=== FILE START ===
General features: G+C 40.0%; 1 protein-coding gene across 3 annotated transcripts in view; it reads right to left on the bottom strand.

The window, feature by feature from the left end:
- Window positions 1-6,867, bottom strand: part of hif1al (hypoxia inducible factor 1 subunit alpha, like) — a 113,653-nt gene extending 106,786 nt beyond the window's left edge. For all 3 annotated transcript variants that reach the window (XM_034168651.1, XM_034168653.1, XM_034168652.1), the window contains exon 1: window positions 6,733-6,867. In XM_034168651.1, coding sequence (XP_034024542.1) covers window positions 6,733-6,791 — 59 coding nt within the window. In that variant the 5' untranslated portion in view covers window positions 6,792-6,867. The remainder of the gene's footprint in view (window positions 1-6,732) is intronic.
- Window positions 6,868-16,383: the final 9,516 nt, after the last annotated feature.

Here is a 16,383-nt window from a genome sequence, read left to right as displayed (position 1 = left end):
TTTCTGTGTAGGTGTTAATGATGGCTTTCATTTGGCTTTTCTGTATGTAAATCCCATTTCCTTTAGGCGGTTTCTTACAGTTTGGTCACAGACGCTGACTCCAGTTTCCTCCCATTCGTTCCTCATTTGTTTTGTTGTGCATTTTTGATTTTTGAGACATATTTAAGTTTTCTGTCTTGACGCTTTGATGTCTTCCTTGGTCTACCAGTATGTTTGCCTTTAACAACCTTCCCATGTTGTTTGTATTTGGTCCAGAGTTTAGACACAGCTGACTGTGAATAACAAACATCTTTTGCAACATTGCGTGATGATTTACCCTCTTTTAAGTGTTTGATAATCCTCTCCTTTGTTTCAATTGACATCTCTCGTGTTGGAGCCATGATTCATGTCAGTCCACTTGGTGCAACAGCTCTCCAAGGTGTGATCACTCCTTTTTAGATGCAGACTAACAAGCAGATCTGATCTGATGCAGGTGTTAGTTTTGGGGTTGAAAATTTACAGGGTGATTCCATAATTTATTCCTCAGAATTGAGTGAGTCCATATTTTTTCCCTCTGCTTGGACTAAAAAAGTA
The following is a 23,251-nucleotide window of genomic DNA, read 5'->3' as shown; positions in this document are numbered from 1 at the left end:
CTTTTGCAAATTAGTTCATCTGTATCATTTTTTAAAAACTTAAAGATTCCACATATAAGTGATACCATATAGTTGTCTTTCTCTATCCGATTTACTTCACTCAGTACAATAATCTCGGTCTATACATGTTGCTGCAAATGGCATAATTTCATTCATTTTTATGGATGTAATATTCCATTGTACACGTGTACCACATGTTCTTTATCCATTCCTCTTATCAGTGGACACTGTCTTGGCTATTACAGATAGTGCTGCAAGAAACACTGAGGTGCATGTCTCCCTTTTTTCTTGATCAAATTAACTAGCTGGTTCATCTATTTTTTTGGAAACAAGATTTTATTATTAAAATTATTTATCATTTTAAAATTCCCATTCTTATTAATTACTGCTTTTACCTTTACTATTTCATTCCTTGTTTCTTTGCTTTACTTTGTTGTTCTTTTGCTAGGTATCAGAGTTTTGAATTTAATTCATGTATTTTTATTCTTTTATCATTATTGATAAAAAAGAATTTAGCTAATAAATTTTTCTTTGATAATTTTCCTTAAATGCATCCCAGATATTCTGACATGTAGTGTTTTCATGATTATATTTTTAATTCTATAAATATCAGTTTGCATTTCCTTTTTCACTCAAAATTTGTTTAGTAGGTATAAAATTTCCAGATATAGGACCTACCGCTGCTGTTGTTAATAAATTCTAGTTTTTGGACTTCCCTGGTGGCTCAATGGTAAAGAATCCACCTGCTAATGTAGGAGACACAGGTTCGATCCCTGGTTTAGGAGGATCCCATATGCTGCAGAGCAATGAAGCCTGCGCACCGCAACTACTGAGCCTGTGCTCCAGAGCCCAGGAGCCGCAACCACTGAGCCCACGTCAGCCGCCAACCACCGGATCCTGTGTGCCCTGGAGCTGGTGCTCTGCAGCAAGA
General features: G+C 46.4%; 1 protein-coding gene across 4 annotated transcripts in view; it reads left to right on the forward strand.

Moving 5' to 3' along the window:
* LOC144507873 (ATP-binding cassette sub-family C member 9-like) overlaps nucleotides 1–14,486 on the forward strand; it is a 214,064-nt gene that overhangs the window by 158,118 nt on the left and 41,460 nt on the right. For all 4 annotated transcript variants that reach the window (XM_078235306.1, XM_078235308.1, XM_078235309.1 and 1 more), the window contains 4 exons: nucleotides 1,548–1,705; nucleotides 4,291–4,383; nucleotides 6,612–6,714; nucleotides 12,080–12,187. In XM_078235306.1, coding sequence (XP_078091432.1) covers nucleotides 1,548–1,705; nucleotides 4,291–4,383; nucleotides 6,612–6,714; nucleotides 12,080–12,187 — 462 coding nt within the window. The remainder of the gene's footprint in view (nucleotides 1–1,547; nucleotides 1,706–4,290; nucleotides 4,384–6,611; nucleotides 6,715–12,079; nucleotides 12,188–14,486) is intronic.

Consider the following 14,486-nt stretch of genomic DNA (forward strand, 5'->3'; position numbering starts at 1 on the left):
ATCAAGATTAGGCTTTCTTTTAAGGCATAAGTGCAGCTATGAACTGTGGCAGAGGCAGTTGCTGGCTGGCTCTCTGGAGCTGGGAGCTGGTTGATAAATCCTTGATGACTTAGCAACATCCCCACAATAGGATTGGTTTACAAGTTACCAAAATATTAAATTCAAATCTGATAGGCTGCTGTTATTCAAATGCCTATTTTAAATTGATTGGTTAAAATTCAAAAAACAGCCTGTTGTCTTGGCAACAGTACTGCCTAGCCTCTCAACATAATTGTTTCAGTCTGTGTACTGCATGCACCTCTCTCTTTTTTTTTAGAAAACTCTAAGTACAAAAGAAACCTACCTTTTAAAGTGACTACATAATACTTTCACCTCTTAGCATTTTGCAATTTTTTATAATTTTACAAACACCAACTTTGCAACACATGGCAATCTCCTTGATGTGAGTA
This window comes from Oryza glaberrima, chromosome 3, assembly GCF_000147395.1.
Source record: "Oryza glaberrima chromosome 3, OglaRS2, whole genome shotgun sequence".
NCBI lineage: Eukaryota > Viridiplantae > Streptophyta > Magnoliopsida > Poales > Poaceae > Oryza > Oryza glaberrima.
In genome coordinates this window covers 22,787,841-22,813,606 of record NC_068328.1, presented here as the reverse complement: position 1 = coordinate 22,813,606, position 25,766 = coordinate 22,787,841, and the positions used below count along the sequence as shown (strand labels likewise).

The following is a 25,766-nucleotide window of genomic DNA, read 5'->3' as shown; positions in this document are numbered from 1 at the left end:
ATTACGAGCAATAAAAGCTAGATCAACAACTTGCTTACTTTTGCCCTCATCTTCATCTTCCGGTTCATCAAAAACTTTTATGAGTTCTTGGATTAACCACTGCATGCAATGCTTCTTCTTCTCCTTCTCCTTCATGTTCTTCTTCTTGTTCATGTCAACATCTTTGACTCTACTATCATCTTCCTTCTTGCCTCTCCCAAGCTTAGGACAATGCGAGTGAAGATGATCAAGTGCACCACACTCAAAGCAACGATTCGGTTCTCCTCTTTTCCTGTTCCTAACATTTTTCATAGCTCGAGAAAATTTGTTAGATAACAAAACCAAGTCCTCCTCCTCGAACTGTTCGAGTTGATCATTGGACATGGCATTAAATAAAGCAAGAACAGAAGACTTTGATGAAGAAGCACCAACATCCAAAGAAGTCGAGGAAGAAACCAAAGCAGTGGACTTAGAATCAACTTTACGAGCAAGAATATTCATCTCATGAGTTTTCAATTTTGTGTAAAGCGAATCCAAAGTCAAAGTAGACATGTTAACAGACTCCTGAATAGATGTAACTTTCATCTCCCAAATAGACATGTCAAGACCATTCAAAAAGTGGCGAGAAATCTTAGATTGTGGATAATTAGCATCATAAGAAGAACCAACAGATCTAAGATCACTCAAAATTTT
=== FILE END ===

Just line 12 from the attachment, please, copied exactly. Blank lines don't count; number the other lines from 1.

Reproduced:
Consider the following 14,486-nt stretch of genomic DNA (forward strand, 5'->3'; position numbering starts at 1 on the left):